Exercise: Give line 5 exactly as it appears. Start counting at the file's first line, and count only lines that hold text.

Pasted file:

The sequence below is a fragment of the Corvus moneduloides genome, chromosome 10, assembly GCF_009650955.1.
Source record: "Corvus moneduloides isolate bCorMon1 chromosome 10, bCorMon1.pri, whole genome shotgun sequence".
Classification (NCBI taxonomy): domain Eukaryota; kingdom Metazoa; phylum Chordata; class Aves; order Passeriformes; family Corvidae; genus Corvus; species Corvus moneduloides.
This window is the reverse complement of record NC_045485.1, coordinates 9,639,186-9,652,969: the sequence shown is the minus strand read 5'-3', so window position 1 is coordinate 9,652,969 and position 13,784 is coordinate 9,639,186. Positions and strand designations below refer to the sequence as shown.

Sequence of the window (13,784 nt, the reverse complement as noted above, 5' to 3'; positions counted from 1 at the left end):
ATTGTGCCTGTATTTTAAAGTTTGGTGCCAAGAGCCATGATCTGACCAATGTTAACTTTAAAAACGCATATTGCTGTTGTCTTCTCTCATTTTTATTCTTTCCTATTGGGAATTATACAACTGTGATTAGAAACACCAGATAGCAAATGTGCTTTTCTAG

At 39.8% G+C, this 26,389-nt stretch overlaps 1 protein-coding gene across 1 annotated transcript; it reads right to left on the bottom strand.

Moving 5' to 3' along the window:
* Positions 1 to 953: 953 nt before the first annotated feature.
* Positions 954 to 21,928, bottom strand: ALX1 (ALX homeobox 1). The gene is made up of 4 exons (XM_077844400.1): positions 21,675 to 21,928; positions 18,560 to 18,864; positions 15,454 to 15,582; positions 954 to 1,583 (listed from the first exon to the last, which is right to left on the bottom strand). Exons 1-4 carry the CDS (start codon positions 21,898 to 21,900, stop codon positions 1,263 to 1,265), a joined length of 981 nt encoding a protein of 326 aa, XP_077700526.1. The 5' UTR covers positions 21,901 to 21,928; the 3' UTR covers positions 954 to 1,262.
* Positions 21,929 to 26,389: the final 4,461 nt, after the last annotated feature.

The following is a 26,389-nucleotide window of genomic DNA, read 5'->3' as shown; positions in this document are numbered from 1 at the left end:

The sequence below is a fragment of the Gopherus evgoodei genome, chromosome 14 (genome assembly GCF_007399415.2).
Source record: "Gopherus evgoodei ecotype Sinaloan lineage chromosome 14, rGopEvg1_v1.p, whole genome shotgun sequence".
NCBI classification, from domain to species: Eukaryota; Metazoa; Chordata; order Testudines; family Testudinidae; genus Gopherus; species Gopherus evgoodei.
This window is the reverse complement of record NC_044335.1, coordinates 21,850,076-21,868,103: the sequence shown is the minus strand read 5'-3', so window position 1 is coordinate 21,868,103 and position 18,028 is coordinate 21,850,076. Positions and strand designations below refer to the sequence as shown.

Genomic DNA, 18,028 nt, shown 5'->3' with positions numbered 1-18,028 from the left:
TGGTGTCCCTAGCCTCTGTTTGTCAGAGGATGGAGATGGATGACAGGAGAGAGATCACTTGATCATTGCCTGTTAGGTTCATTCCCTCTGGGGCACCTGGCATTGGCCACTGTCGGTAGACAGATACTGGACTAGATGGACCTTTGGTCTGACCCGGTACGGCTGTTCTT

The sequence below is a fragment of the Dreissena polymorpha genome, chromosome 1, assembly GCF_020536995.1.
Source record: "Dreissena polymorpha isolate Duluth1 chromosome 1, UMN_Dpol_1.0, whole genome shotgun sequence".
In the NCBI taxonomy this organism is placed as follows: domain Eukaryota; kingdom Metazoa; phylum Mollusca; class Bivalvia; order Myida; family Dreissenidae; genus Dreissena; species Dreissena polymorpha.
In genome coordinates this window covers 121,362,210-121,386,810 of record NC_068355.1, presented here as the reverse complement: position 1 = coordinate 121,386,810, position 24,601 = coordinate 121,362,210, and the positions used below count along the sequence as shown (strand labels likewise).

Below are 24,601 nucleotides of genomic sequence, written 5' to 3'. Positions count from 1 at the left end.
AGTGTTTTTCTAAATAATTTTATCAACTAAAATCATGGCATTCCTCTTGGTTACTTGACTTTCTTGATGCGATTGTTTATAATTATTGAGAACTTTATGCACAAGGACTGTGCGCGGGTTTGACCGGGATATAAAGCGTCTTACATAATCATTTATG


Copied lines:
Sequence of the window (13,784 nt, the reverse complement as noted above, 5' to 3'; positions counted from 1 at the left end):